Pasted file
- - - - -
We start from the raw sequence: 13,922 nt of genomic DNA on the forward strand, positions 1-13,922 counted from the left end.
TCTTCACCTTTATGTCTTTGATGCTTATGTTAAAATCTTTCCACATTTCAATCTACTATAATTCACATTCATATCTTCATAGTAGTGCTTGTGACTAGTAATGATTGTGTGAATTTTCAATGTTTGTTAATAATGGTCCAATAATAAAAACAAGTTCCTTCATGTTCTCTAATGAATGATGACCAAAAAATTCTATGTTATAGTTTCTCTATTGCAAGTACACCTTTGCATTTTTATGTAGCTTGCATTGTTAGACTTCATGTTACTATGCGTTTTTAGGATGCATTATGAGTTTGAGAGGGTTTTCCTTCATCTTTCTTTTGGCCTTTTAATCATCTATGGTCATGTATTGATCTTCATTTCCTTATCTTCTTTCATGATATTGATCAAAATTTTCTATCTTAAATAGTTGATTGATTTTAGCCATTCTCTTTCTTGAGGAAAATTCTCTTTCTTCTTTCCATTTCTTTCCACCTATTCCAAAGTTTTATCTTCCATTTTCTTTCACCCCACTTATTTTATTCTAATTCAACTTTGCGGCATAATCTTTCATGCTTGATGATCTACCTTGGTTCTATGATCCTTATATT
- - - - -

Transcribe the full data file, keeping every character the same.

We start from the raw sequence: 13,922 nt of genomic DNA on the forward strand, positions 1-13,922 counted from the left end.
TCTTCACCTTTATGTCTTTGATGCTTATGTTAAAATCTTTCCACATTTCAATCTACTATAATTCACATTCATATCTTCATAGTAGTGCTTGTGACTAGTAATGATTGTGTGAATTTTCAATGTTTGTTAATAATGGTCCAATAATAAAAACAAGTTCCTTCATGTTCTCTAATGAATGATGACCAAAAAATTCTATGTTATAGTTTCTCTATTGCAAGTACACCTTTGCATTTTTATGTAGCTTGCATTGTTAGACTTCATGTTACTATGCGTTTTTAGGATGCATTATGAGTTTGAGAGGGTTTTCCTTCATCTTTCTTTTGGCCTTTTAATCATCTATGGTCATGTATTGATCTTCATTTCCTTATCTTCTTTCATGATATTGATCAAAATTTTCTATCTTAAATAGTTGATTGATTTTAGCCATTCTCTTTCTTGAGGAAAATTCTCTTTCTTCTTTCCATTTCTTTCCACCTATTCCAAAGTTTTATCTTCCATTTTCTTTCACCCCACTTATTTTATTCTAATTCAACTTTGCGGCATAATCTTTCATGCTTGATGATCTACCTTGGTTCTATGATCCTTATATT